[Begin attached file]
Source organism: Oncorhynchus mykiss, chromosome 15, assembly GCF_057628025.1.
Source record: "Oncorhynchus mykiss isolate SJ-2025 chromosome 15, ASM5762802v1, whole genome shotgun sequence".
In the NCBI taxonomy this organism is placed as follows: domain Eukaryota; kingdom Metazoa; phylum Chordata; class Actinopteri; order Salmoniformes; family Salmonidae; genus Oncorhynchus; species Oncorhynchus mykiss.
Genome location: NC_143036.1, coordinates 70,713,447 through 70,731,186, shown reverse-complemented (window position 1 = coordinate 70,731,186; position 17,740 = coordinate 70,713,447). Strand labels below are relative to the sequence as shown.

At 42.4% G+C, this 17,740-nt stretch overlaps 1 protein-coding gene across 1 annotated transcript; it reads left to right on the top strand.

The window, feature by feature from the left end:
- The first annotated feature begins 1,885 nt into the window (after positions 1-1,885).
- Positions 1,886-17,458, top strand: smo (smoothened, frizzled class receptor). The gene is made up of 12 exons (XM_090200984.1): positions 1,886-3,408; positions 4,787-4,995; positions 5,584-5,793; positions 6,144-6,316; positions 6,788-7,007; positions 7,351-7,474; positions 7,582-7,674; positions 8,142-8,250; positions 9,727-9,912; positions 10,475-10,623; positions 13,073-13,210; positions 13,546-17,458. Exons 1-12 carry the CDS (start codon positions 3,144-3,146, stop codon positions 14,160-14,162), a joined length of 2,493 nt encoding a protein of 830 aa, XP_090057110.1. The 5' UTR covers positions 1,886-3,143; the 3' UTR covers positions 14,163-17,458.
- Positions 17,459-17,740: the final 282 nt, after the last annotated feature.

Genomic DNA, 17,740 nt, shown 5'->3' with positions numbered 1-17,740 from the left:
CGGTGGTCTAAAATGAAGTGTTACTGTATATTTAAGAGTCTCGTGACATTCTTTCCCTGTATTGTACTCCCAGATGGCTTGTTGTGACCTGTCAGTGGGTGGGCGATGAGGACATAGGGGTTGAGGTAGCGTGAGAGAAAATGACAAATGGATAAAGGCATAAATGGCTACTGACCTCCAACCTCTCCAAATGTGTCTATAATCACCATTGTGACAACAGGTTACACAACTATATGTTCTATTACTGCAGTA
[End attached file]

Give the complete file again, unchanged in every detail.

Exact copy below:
Source organism: Oncorhynchus mykiss, chromosome 15, assembly GCF_057628025.1.
Source record: "Oncorhynchus mykiss isolate SJ-2025 chromosome 15, ASM5762802v1, whole genome shotgun sequence".
In the NCBI taxonomy this organism is placed as follows: domain Eukaryota; kingdom Metazoa; phylum Chordata; class Actinopteri; order Salmoniformes; family Salmonidae; genus Oncorhynchus; species Oncorhynchus mykiss.
Genome location: NC_143036.1, coordinates 70,713,447 through 70,731,186, shown reverse-complemented (window position 1 = coordinate 70,731,186; position 17,740 = coordinate 70,713,447). Strand labels below are relative to the sequence as shown.

At 42.4% G+C, this 17,740-nt stretch overlaps 1 protein-coding gene across 1 annotated transcript; it reads left to right on the top strand.

The window, feature by feature from the left end:
- The first annotated feature begins 1,885 nt into the window (after positions 1-1,885).
- Positions 1,886-17,458, top strand: smo (smoothened, frizzled class receptor). The gene is made up of 12 exons (XM_090200984.1): positions 1,886-3,408; positions 4,787-4,995; positions 5,584-5,793; positions 6,144-6,316; positions 6,788-7,007; positions 7,351-7,474; positions 7,582-7,674; positions 8,142-8,250; positions 9,727-9,912; positions 10,475-10,623; positions 13,073-13,210; positions 13,546-17,458. Exons 1-12 carry the CDS (start codon positions 3,144-3,146, stop codon positions 14,160-14,162), a joined length of 2,493 nt encoding a protein of 830 aa, XP_090057110.1. The 5' UTR covers positions 1,886-3,143; the 3' UTR covers positions 14,163-17,458.
- Positions 17,459-17,740: the final 282 nt, after the last annotated feature.

Genomic DNA, 17,740 nt, shown 5'->3' with positions numbered 1-17,740 from the left:
CGGTGGTCTAAAATGAAGTGTTACTGTATATTTAAGAGTCTCGTGACATTCTTTCCCTGTATTGTACTCCCAGATGGCTTGTTGTGACCTGTCAGTGGGTGGGCGATGAGGACATAGGGGTTGAGGTAGCGTGAGAGAAAATGACAAATGGATAAAGGCATAAATGGCTACTGACCTCCAACCTCTCCAAATGTGTCTATAATCACCATTGTGACAACAGGTTACACAACTATATGTTCTATTACTGCAGTA